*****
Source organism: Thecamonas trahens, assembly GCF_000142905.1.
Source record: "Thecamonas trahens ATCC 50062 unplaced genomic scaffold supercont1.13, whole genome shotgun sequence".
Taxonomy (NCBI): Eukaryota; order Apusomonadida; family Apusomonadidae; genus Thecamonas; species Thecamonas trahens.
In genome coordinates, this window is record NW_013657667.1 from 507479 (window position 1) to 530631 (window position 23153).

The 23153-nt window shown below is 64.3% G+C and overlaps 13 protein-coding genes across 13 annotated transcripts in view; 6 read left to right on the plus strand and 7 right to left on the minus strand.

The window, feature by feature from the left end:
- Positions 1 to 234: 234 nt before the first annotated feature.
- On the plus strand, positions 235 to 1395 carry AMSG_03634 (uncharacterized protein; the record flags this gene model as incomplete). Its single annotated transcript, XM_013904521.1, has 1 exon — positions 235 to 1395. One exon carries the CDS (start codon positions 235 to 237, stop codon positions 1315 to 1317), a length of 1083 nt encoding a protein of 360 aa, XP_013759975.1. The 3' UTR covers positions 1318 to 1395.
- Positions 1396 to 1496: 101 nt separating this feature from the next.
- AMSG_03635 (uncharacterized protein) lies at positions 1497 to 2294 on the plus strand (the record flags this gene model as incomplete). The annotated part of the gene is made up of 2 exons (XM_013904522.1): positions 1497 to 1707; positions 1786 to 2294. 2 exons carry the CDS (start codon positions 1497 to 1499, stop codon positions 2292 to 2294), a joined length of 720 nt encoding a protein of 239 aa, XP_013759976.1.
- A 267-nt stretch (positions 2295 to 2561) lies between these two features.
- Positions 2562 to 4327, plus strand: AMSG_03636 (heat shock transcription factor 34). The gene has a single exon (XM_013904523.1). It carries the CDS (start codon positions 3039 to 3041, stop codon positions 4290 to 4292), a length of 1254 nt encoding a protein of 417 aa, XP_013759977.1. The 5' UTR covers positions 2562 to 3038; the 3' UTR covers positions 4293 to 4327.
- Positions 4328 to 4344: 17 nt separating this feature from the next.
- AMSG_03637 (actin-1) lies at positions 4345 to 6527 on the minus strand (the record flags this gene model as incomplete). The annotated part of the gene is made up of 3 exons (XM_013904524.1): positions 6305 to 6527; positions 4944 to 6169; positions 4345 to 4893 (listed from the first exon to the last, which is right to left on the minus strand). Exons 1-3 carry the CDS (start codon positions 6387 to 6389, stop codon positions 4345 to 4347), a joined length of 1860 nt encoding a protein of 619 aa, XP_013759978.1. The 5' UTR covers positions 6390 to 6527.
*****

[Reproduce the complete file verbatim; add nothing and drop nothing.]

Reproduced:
Source organism: Thecamonas trahens, assembly GCF_000142905.1.
Source record: "Thecamonas trahens ATCC 50062 unplaced genomic scaffold supercont1.13, whole genome shotgun sequence".
Taxonomy (NCBI): Eukaryota; order Apusomonadida; family Apusomonadidae; genus Thecamonas; species Thecamonas trahens.
In genome coordinates, this window is record NW_013657667.1 from 507479 (window position 1) to 530631 (window position 23153).

The 23153-nt window shown below is 64.3% G+C and overlaps 13 protein-coding genes across 13 annotated transcripts in view; 6 read left to right on the plus strand and 7 right to left on the minus strand.

The window, feature by feature from the left end:
- Positions 1 to 234: 234 nt before the first annotated feature.
- On the plus strand, positions 235 to 1395 carry AMSG_03634 (uncharacterized protein; the record flags this gene model as incomplete). Its single annotated transcript, XM_013904521.1, has 1 exon — positions 235 to 1395. One exon carries the CDS (start codon positions 235 to 237, stop codon positions 1315 to 1317), a length of 1083 nt encoding a protein of 360 aa, XP_013759975.1. The 3' UTR covers positions 1318 to 1395.
- Positions 1396 to 1496: 101 nt separating this feature from the next.
- AMSG_03635 (uncharacterized protein) lies at positions 1497 to 2294 on the plus strand (the record flags this gene model as incomplete). The annotated part of the gene is made up of 2 exons (XM_013904522.1): positions 1497 to 1707; positions 1786 to 2294. 2 exons carry the CDS (start codon positions 1497 to 1499, stop codon positions 2292 to 2294), a joined length of 720 nt encoding a protein of 239 aa, XP_013759976.1.
- A 267-nt stretch (positions 2295 to 2561) lies between these two features.
- Positions 2562 to 4327, plus strand: AMSG_03636 (heat shock transcription factor 34). The gene has a single exon (XM_013904523.1). It carries the CDS (start codon positions 3039 to 3041, stop codon positions 4290 to 4292), a length of 1254 nt encoding a protein of 417 aa, XP_013759977.1. The 5' UTR covers positions 2562 to 3038; the 3' UTR covers positions 4293 to 4327.
- Positions 4328 to 4344: 17 nt separating this feature from the next.
- AMSG_03637 (actin-1) lies at positions 4345 to 6527 on the minus strand (the record flags this gene model as incomplete). The annotated part of the gene is made up of 3 exons (XM_013904524.1): positions 6305 to 6527; positions 4944 to 6169; positions 4345 to 4893 (listed from the first exon to the last, which is right to left on the minus strand). Exons 1-3 carry the CDS (start codon positions 6387 to 6389, stop codon positions 4345 to 4347), a joined length of 1860 nt encoding a protein of 619 aa, XP_013759978.1. The 5' UTR covers positions 6390 to 6527.